nonstop Hights and speed, using
Boeing 707s.
Until 1978, airline fares and
routes were strictly regulated by the
federal government in an environ
ment that was seen by critics as hos
tile to competition and protective of
the veteran airlines to the exclusion
of new competitors.
The estimated 50,000 people who
hold World tickets for Sept. 16 and
after are to be accommodated by
Pan American World Airways,
United Airlines and Presidential
United also plans to give job inter
views to the laid-off employees, who
represent 57 percent of World’s
work force of 2,600. Fowler said
World is planning job placement
In many ways, World’s achieve
ments reflected the personality of its
The airline gained its most atten
tion through Daly’s rescue of refu
gees from Vietnam as the South
Vietnamese government fell in
1975. Daly personally supervised the
missions and more than once used
his fists or pistol butt to fend off mu
tinous soldiers who tried to push
their way aboard.
All the while, World was pushing
for government approval of more
id 1
passenger routes and lower fares.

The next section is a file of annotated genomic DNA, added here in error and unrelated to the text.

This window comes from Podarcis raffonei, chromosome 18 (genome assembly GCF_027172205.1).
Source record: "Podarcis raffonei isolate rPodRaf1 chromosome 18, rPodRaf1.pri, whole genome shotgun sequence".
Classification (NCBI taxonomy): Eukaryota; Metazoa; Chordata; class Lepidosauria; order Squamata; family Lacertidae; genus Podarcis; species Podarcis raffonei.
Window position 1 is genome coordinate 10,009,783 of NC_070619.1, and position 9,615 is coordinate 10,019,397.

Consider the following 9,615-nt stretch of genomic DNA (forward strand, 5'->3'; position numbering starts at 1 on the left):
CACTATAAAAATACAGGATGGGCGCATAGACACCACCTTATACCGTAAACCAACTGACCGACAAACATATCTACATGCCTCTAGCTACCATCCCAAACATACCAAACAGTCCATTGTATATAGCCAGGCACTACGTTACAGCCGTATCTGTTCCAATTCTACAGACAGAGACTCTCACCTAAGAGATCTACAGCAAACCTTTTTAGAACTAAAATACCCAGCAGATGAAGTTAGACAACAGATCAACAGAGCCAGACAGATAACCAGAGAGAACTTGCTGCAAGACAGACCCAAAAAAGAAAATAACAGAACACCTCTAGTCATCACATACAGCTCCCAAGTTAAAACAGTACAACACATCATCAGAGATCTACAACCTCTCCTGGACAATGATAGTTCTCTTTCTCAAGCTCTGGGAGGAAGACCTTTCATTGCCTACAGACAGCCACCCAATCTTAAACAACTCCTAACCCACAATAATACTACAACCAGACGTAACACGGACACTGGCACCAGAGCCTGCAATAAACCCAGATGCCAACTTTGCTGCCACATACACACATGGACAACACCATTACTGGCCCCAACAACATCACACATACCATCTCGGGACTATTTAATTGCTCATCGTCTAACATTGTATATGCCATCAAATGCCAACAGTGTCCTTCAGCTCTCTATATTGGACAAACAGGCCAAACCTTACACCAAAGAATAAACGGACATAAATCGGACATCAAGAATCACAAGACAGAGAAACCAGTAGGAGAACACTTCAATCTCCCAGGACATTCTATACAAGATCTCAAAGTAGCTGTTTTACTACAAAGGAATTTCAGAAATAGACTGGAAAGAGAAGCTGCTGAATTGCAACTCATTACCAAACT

With deregulation, World's grip
on its share of the low-fare market
began to slip. Stiff competition and
high fuel costs resulted in losses of
$58.2 million in 1982, $29.4 million
in 1983, $17.9 million in 1984 and
$9.5 million last year. 1 he company
restructured a $287 million debt in
New Houston
AIDS hospital
admits four
opened AIDS hospital acimsl
four inpatients during tbit
two opening days, a hosi
spokeswoman said.
The first patient was admi
late Tuesday afternoon and»
in fair condition, said LynneV
ters, a spokeswoman for theta
tute of Immunological Duadtri
Walters declined to giveanvfe
ther information on the four
items except to say that all fot
are “fairly ill.”
Fhe 150-bed institute, [*1
merly Citizens General Hospsi
in north Houston, is the nance
first hospital totally devoted
the research and treatment oft
ciuired immune deficiency sn
drome. The institute opened
doors Tuesday.
Dr. Petei Mansell, the fadin
tiu-dii al dii c< tot, N.iid the hospe
initially will limit in-patient
missions to about 30 people.
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shop Dillard's monday thru Saturday 10-9, Sunday 12:30-5:30; post oak mall, college station